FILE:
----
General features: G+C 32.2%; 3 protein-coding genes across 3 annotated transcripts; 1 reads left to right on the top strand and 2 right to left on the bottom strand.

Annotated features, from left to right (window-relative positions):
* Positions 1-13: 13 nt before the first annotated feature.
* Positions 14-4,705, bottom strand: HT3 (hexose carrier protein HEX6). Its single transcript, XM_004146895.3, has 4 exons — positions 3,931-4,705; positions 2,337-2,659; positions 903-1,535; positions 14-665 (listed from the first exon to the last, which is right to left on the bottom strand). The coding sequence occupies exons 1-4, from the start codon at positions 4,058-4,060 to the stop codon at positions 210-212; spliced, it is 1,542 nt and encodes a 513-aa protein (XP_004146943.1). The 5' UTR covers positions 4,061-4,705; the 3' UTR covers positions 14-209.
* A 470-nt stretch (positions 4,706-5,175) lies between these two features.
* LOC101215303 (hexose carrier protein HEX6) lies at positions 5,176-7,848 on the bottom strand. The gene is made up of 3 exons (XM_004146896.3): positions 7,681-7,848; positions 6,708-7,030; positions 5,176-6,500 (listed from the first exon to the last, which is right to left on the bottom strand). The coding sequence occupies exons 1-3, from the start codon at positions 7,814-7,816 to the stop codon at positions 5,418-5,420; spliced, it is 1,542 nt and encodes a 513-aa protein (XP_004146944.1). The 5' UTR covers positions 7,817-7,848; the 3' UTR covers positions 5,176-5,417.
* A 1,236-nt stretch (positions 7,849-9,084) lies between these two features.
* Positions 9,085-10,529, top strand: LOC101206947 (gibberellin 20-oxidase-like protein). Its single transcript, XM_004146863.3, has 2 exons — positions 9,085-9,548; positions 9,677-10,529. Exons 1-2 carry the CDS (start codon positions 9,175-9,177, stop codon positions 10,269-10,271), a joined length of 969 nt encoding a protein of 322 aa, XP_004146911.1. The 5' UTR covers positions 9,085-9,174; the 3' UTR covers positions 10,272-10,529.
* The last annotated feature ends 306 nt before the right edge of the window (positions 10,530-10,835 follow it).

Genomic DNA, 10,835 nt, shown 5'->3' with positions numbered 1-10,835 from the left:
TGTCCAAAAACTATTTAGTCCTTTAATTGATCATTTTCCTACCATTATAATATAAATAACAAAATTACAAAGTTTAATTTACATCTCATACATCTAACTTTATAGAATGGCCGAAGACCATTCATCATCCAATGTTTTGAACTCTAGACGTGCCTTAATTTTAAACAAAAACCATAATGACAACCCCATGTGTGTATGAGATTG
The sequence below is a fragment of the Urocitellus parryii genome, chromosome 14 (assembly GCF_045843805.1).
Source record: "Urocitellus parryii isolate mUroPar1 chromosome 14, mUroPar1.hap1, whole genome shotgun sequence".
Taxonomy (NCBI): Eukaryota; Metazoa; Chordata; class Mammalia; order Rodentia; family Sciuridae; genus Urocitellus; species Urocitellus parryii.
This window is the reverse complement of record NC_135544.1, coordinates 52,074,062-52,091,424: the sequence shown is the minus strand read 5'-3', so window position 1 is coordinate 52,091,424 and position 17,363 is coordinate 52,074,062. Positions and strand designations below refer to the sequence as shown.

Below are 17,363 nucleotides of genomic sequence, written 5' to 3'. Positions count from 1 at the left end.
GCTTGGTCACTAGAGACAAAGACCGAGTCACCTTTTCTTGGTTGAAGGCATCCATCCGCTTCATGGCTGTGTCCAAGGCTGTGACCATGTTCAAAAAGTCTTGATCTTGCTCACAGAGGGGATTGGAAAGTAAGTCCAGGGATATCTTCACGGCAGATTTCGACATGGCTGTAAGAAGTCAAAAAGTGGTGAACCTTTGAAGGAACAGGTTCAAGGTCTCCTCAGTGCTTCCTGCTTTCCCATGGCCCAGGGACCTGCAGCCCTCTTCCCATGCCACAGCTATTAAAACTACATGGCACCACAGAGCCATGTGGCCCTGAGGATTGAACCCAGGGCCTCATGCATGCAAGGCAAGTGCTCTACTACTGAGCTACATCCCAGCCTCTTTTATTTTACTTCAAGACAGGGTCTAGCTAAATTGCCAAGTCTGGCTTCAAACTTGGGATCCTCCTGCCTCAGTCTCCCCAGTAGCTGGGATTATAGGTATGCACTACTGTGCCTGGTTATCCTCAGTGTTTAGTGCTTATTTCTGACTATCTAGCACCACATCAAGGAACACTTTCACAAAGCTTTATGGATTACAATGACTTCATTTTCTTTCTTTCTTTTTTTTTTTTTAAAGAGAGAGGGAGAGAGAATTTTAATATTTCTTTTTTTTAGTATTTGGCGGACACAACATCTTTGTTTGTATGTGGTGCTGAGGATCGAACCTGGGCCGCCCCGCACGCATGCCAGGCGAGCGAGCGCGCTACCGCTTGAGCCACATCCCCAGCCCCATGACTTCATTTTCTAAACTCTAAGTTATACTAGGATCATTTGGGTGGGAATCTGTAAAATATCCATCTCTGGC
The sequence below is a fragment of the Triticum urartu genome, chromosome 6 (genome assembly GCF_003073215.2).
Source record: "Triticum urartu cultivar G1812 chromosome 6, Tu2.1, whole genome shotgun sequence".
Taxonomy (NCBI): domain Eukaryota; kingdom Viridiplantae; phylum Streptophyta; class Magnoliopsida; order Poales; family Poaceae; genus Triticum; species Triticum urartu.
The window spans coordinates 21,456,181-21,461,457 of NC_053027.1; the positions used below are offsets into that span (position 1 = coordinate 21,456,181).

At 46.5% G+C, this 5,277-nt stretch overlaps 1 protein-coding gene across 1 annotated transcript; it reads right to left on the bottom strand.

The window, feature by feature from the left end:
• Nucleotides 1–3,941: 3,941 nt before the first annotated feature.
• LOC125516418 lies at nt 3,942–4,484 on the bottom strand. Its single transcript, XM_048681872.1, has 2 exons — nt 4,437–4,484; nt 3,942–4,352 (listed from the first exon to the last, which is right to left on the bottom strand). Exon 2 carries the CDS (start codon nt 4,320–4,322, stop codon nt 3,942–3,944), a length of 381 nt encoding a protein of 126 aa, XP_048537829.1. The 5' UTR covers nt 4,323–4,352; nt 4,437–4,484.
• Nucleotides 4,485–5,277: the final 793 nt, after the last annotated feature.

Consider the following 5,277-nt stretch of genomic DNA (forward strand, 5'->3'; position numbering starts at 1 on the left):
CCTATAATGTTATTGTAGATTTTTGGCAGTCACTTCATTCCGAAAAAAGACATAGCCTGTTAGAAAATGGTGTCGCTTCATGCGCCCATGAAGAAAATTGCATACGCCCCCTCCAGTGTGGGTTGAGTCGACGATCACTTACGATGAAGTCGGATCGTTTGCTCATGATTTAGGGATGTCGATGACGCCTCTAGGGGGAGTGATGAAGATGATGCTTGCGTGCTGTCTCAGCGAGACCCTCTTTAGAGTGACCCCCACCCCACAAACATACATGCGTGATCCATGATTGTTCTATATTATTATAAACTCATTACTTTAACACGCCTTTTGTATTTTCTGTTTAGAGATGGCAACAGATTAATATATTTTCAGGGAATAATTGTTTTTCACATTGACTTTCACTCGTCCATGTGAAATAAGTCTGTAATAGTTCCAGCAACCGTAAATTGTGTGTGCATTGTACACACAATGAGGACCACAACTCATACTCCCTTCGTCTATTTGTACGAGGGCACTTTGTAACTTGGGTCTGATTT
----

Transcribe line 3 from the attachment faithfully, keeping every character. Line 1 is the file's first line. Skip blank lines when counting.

* Positions 1-13: 13 nt before the first annotated feature.